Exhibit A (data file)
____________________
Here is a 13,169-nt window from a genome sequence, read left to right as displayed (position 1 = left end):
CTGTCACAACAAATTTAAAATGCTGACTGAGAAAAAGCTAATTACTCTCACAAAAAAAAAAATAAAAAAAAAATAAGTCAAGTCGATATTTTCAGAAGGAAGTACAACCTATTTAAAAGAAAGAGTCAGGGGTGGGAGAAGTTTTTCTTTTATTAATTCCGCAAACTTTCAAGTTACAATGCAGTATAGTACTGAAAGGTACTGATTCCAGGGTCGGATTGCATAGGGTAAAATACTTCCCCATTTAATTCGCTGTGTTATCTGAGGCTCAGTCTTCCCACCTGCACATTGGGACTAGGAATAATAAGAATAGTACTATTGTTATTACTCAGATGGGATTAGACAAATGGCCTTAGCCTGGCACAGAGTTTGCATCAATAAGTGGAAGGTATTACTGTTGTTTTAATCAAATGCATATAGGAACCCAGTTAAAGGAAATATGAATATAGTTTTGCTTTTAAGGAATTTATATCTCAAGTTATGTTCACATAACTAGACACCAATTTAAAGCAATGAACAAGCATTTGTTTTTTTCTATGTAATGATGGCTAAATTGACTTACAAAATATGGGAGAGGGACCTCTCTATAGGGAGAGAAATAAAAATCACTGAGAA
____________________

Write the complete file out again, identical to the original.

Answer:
Here is a 13,169-nt window from a genome sequence, read left to right as displayed (position 1 = left end):
CTGTCACAACAAATTTAAAATGCTGACTGAGAAAAAGCTAATTACTCTCACAAAAAAAAAAATAAAAAAAAAATAAGTCAAGTCGATATTTTCAGAAGGAAGTACAACCTATTTAAAAGAAAGAGTCAGGGGTGGGAGAAGTTTTTCTTTTATTAATTCCGCAAACTTTCAAGTTACAATGCAGTATAGTACTGAAAGGTACTGATTCCAGGGTCGGATTGCATAGGGTAAAATACTTCCCCATTTAATTCGCTGTGTTATCTGAGGCTCAGTCTTCCCACCTGCACATTGGGACTAGGAATAATAAGAATAGTACTATTGTTATTACTCAGATGGGATTAGACAAATGGCCTTAGCCTGGCACAGAGTTTGCATCAATAAGTGGAAGGTATTACTGTTGTTTTAATCAAATGCATATAGGAACCCAGTTAAAGGAAATATGAATATAGTTTTGCTTTTAAGGAATTTATATCTCAAGTTATGTTCACATAACTAGACACCAATTTAAAGCAATGAACAAGCATTTGTTTTTTTCTATGTAATGATGGCTAAATTGACTTACAAAATATGGGAGAGGGACCTCTCTATAGGGAGAGAAATAAAAATCACTGAGAA